Axisweb is 21: Need for Patronage in Contemporary Art as Relevant as Ever in Digital Age

Cast your mind back to 1991, whenbegan. John Major was Prime Minister, Whitney Houston and Bryan Adams topped the charts and people working in the visual arts 'organised' exhibitions; they certainly didn't 'curate' them.

Cast your mind back to 1991, when Axis began. John Major was Prime Minister, Whitney Houston and Bryan Adams topped the charts and people working in the visual arts 'organised' exhibitions; they certainly didn't 'curate' them.

Communication was a clunky business by today's standards; fax machines were the height of technology. In this pre-internet age, it was also very hard to get hold of information about artists, at a time when public art and artists-in-residence were increasingly in demand.

That's where Axis came in. Following research the Arts Council established the 'Visual Arts Exchange and Information Service' as a one-stop shop for information about contemporary artists in the UK. The organisation's name was subsequently shortened to Axis.

In its early stages the Axis artists' register was a slide index held centrally at the Axis office in Leeds. Essentially Axis offered a match-making service, a means by which buyers and commissioners could locate artists for their projects. Whatever you wanted - a painting for the office, sculpture for a public place or someone to run a workshop - Axis could point you in the right direction.

The next incarnation of Axis was a series of computer terminals called Axis Points in places as far apart as Inverness, Brighton and even Tokyo, with the database available on accompanying CD Rom. Then, of course, the internet revolutionised everything. In 1999 Axis went online and the rest is history... well, not quite.

Twenty-one years on, we offer many new services and curated elements alongside the artists' directory, including plenty of film and magazine-style content to keep you informed about the contemporary art scene, and specially commissioned features about emergent and established artists across the UK.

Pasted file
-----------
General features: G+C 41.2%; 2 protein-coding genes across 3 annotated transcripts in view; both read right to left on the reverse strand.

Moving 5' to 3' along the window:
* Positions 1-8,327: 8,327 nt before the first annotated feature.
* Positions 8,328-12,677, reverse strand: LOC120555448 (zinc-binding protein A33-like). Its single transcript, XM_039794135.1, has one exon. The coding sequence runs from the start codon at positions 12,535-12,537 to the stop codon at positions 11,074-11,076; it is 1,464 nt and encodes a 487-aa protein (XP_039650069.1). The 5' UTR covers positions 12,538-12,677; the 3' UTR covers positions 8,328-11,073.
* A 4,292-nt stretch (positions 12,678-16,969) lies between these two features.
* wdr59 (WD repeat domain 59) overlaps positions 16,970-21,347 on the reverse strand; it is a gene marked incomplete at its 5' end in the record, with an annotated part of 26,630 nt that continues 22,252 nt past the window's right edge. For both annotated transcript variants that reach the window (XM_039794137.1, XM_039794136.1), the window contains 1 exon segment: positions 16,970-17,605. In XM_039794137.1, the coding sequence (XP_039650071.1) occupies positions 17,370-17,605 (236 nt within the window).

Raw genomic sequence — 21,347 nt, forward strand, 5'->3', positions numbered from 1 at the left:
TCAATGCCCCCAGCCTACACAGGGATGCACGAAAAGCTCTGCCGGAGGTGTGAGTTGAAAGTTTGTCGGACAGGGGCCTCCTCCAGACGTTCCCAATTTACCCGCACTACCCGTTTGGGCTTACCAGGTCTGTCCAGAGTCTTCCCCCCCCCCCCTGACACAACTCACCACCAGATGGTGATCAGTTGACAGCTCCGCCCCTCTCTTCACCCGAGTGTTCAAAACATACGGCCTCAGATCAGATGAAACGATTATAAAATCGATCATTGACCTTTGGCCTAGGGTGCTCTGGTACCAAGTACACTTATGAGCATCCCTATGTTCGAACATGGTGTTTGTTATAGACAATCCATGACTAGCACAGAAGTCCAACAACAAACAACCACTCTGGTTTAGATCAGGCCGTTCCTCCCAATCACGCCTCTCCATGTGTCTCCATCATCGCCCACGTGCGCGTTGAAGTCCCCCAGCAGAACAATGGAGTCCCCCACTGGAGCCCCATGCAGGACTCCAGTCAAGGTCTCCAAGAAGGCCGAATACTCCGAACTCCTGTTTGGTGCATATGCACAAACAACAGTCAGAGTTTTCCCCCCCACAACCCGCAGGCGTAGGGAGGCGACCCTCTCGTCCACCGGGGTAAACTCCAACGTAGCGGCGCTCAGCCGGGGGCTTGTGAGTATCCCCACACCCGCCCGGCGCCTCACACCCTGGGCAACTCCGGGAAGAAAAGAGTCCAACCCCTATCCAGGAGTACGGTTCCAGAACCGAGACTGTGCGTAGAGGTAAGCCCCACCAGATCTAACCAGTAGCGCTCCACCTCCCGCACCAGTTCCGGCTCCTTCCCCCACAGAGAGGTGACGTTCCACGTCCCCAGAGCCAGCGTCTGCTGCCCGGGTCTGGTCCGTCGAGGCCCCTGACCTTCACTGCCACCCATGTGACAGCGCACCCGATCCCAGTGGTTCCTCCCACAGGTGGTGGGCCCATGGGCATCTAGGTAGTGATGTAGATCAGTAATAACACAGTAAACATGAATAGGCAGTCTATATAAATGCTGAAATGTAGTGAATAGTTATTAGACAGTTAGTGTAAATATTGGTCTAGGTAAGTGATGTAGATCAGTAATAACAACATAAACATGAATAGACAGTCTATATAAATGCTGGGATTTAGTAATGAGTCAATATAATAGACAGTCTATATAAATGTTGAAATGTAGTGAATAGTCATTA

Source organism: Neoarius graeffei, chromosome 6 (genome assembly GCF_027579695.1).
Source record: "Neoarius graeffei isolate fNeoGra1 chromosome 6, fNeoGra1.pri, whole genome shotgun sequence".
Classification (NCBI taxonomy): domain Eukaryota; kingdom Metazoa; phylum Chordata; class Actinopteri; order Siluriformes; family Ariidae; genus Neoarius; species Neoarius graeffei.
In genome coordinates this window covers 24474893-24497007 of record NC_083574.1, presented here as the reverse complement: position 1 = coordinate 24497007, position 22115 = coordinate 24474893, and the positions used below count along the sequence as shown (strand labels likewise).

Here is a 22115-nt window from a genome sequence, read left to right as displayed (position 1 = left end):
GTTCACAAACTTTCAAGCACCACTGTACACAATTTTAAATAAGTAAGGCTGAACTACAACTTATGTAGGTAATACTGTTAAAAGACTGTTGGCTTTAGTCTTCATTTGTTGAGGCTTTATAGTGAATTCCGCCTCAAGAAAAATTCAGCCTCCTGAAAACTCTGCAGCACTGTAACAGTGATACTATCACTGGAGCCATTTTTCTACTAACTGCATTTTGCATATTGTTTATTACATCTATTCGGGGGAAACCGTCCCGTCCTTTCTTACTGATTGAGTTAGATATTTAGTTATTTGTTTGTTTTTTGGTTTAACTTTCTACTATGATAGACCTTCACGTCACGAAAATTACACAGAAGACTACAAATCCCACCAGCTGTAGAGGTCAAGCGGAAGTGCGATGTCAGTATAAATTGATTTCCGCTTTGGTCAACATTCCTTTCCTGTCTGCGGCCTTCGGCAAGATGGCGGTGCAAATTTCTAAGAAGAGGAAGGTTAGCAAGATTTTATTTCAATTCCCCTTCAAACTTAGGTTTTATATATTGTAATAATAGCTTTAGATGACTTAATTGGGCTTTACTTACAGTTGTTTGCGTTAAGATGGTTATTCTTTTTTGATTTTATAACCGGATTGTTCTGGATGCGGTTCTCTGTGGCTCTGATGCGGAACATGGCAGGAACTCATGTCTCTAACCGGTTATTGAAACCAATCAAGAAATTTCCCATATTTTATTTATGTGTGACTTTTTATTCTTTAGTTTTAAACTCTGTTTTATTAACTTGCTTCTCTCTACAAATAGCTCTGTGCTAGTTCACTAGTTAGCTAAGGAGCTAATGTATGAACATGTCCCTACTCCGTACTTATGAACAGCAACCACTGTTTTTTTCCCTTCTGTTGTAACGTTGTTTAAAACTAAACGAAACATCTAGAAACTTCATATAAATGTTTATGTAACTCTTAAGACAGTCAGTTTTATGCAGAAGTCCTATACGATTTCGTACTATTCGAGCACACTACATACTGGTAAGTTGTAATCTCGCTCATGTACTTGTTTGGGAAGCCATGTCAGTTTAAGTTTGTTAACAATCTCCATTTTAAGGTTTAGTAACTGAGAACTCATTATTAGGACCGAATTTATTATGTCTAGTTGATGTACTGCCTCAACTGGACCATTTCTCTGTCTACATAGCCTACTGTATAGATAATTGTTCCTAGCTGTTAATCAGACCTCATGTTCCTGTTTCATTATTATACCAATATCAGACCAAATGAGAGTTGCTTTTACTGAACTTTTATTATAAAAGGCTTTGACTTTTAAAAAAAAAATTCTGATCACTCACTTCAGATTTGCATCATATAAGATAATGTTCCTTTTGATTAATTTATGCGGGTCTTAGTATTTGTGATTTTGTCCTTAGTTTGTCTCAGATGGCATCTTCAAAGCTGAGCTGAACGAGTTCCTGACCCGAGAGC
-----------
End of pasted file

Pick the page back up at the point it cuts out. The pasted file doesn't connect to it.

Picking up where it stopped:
The artists, curators and commentators who write for Axis work the length and breadth of the country, providing an essential radar service for new developments and a welcome antidote to the metropolitan focus of most other magazines and websites about contemporary art.

Behind the scenes, we have a trading company which makes money from digital services in order to supplement our grant from Arts Council England. Last year our iPhone app for Art in Yorkshire - supported by Tate reached the dizzy heights of 'What's hot' in iTunes.

We are always on the lookout for new ways of promoting the 2,500 artists on our directory, such as our recent exhibition for Great Ormond Street Hospital and our newly launched retail space on Culture Label.

Surely most artists now have their own websites, people sometimes ask? Yes, of course they do, and so they should. But individual websites are like the proverbial needle in a haystack - nobody will find you unless they already know your name.

Type 'UK contemporary art' into Google, however, and Axis is right up there. The sophistication of our filtering mechanisms makes it easy to browse the site and search for all kinds of work in any UK location. You can contact artists directly through the site. Our audience is growing all the time and becoming increasingly international.

Above all, we know that the brokerage still works. We process several thousand opportunities and enquiries each year, many from curators, collectors and commissioners in other countries. With more than 30% of visits to the website coming from outside the UK, you could say we're an exporter of home-grown contemporary art.

David McFadden, Chief Curator of the Museum of Arts and Design in New York, used Axis to help find artists for a recent exhibition: "I have used the site to discover artists working in unexpected and non-traditional materials."

Four Axis artists - Catherine Bertola, Paul Hazelton, Stephen Livingstone and Julie Parker went on to exhibit in Swept Away: Dust, Ashes, and Dirt in Contemporary Art and Design at the Museum of Arts and Design earlier this year. Without the shop-window that Axis provides, this might not have happened.

For curators like David, it's reassuring that the site offers guaranteed access to innovative work and an easy means of browsing images and refining searches. The web is a crowded place these days and users want instant access to authoritative information.

It's also what makes Axis valuable to artists. In the internet age, a validated showcase, well respected by people who want to research, exhibit and commission new art, is a vitally useful promotional tool.

Twenty-first birthdays traditionally represent a coming of age, a moment for nostalgic stock-taking and excited speculation about the future. Who knows what the next stage of our existence will bring? No doubt plenty of challenges and just as many opportunities too.

One thing is certain though: we're here to help artists and the people who want to enjoy their work. Artists have always needed patronage and that won't change.


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